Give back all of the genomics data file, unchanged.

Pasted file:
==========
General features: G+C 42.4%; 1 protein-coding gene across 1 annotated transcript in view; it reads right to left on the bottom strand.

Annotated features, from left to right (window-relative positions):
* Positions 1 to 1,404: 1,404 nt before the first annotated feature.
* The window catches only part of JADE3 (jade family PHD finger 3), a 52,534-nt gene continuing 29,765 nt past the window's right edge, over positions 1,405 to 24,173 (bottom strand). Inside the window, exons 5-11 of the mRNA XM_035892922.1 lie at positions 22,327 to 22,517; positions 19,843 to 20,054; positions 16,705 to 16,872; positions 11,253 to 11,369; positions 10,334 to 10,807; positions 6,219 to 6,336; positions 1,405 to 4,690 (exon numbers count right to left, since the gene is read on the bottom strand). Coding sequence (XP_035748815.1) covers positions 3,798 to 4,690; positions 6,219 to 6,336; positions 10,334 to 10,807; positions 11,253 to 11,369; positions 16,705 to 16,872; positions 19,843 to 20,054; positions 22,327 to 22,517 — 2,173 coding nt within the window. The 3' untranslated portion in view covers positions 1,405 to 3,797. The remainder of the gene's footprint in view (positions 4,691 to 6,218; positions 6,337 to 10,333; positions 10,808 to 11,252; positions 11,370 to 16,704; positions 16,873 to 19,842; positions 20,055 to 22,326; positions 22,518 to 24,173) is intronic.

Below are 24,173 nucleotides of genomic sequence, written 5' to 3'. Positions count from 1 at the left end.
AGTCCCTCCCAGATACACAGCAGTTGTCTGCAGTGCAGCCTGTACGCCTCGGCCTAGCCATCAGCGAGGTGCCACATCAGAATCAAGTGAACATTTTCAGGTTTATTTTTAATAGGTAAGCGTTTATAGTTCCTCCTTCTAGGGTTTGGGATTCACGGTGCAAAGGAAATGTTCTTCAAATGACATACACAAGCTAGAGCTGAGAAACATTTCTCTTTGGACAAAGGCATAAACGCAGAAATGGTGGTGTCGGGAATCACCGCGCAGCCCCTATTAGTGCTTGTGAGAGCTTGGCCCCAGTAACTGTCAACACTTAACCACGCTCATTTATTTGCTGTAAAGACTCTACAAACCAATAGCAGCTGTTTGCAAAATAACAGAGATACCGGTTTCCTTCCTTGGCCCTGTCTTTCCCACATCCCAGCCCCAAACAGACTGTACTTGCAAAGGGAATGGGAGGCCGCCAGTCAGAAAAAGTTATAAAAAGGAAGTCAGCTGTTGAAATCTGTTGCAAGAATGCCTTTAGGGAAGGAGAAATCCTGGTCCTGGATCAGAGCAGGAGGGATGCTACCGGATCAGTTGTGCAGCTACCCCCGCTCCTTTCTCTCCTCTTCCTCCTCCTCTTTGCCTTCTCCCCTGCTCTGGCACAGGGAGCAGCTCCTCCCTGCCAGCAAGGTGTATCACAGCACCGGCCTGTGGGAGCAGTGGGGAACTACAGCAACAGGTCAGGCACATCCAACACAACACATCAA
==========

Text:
General features: G+C 42.4%; 1 protein-coding gene across 1 annotated transcript in view; it reads right to left on the bottom strand.

Annotated features, from left to right (window-relative positions):
* Positions 1 to 1,404: 1,404 nt before the first annotated feature.
* The window catches only part of JADE3 (jade family PHD finger 3), a 52,534-nt gene continuing 29,765 nt past the window's right edge, over positions 1,405 to 24,173 (bottom strand). Inside the window, exons 5-11 of the mRNA XM_035892922.1 lie at positions 22,327 to 22,517; positions 19,843 to 20,054; positions 16,705 to 16,872; positions 11,253 to 11,369; positions 10,334 to 10,807; positions 6,219 to 6,336; positions 1,405 to 4,690 (exon numbers count right to left, since the gene is read on the bottom strand). Coding sequence (XP_035748815.1) covers positions 3,798 to 4,690; positions 6,219 to 6,336; positions 10,334 to 10,807; positions 11,253 to 11,369; positions 16,705 to 16,872; positions 19,843 to 20,054; positions 22,327 to 22,517 — 2,173 coding nt within the window. The 3' untranslated portion in view covers positions 1,405 to 3,797. The remainder of the gene's footprint in view (positions 4,691 to 6,218; positions 6,337 to 10,333; positions 10,808 to 11,252; positions 11,370 to 16,704; positions 16,873 to 19,842; positions 20,055 to 22,326; positions 22,518 to 24,173) is intronic.

Below are 24,173 nucleotides of genomic sequence, written 5' to 3'. Positions count from 1 at the left end.
AGTCCCTCCCAGATACACAGCAGTTGTCTGCAGTGCAGCCTGTACGCCTCGGCCTAGCCATCAGCGAGGTGCCACATCAGAATCAAGTGAACATTTTCAGGTTTATTTTTAATAGGTAAGCGTTTATAGTTCCTCCTTCTAGGGTTTGGGATTCACGGTGCAAAGGAAATGTTCTTCAAATGACATACACAAGCTAGAGCTGAGAAACATTTCTCTTTGGACAAAGGCATAAACGCAGAAATGGTGGTGTCGGGAATCACCGCGCAGCCCCTATTAGTGCTTGTGAGAGCTTGGCCCCAGTAACTGTCAACACTTAACCACGCTCATTTATTTGCTGTAAAGACTCTACAAACCAATAGCAGCTGTTTGCAAAATAACAGAGATACCGGTTTCCTTCCTTGGCCCTGTCTTTCCCACATCCCAGCCCCAAACAGACTGTACTTGCAAAGGGAATGGGAGGCCGCCAGTCAGAAAAAGTTATAAAAAGGAAGTCAGCTGTTGAAATCTGTTGCAAGAATGCCTTTAGGGAAGGAGAAATCCTGGTCCTGGATCAGAGCAGGAGGGATGCTACCGGATCAGTTGTGCAGCTACCCCCGCTCCTTTCTCTCCTCTTCCTCCTCCTCTTTGCCTTCTCCCCTGCTCTGGCACAGGGAGCAGCTCCTCCCTGCCAGCAAGGTGTATCACAGCACCGGCCTGTGGGAGCAGTGGGGAACTACAGCAACAGGTCAGGCACATCCAACACAACACATCAA